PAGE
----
Gentei/limited (1000yen)
The spicy tare was GREAT

The master makes multiple limited bowls EVERY WEEK, which is definitely a first for us and shows how experimental and passionate he is with his ramen. He confused us with his off-putting attitude at first, but he is actually very polite and, importantly, extremely careful and particular with his work considering his large stock of menu options.

We'll definitely be back soon.

Chofu, Nishi-tsutsujigaoka 3-25-52
Closest stn: Tsutsujigaoka

Open from 11am-2pm and 6-1130pm (closes at 930pm on weekends and holidays)


Tuesday, March 28, 2017

維新 Ishin: persistence

We tried to come out here several times, but were always turned away by some random occurrence. One time, their floor was apparently leaking to the basement shop below and they had to close for a few days for repairs.

Don't let obstacles deter you. Ishin is a fantastic addition to the growing list of refined shoyu bowls of ramen in Tokyo. Get the special (特) shoyu ramen, which comes with a half-boiled egg, extra pork and chicken chashu, and wontons. Always. Get. The. Wontons.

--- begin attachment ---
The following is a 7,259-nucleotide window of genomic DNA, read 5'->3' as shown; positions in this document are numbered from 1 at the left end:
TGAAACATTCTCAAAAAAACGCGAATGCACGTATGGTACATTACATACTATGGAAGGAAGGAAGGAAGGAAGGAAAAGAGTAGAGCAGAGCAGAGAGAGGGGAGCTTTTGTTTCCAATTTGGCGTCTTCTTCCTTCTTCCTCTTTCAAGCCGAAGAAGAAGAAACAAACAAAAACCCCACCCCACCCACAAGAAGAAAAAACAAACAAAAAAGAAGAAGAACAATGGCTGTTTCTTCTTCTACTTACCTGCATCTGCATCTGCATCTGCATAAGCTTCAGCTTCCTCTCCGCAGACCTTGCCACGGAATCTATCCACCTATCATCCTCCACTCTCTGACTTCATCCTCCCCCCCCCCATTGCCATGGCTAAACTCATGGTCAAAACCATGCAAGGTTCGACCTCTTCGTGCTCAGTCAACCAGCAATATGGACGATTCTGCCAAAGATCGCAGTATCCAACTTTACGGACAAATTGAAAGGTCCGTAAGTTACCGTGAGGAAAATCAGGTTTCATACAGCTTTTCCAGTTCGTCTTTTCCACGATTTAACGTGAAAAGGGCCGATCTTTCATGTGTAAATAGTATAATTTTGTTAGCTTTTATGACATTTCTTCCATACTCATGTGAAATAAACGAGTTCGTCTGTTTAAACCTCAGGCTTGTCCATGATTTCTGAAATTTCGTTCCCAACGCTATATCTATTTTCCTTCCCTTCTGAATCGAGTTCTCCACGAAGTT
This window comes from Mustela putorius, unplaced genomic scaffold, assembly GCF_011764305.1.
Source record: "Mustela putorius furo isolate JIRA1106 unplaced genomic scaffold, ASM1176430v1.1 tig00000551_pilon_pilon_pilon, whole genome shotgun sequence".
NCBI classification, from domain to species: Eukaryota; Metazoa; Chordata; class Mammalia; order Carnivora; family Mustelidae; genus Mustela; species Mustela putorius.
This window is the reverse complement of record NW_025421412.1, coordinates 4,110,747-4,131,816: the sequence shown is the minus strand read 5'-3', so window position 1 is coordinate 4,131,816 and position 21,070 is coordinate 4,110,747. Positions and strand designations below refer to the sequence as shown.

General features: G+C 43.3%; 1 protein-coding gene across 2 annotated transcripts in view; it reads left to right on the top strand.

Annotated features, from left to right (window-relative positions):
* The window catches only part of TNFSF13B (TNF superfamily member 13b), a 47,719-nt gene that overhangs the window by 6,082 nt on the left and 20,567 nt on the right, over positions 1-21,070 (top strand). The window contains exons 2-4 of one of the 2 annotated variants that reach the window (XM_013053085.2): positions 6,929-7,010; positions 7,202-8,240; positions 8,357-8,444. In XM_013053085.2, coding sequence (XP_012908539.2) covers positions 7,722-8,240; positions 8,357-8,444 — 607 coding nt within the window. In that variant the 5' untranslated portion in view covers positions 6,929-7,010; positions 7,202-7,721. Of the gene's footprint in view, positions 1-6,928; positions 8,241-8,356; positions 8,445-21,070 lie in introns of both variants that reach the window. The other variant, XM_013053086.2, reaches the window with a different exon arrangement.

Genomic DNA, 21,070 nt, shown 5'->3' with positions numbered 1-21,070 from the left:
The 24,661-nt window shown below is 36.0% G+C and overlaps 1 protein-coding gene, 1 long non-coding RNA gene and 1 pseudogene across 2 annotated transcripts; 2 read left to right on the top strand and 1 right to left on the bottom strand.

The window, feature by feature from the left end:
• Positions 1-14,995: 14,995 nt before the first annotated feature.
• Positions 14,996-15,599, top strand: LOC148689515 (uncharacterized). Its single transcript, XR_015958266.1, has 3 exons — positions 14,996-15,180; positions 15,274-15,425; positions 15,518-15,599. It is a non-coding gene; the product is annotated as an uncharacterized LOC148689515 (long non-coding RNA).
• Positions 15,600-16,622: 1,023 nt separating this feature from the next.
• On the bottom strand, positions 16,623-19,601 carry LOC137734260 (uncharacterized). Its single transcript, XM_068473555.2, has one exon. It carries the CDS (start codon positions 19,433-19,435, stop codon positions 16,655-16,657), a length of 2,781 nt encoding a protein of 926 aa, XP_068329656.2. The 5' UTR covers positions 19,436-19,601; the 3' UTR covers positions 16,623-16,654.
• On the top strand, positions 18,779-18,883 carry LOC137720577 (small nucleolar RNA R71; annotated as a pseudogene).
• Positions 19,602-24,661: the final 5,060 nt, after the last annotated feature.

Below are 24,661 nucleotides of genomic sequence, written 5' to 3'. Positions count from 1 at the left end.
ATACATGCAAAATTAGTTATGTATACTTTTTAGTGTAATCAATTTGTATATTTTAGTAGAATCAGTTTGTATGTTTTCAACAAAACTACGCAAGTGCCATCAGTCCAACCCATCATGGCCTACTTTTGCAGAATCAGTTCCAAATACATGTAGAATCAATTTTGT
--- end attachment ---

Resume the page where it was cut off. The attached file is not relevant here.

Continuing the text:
Tokushoyu ramen (980yen)

Everything in this bowl is excellent, and the slightly thinner-than-usual noodles are elegance embodied in ramen form.

The lunch special is a grilled chicken bowl for a breezy 150 yen. That's a ton of high-quality food for roughly a ten spot. Sometimes I hesitate to put any of this stuff online, for fear that my favorite shops will be flooded by rude tourists, but we trust our fellow Ramen Lovers to be courteous and well-behaved slurpers.

Expect a line at all times of the day, especially now that foreigners have discovered it with its inclusion in the latest Michelin Bib Gourmand list.

Tokyo, Shinagawa-ku, Kamiosaki 3-4-1
Closest stn: Meguro

Open from 1130am-3pm and 6-10pm (closed on Sundays)


Friday, March 10, 2017

中華そば こてつ Kotetsu: the locals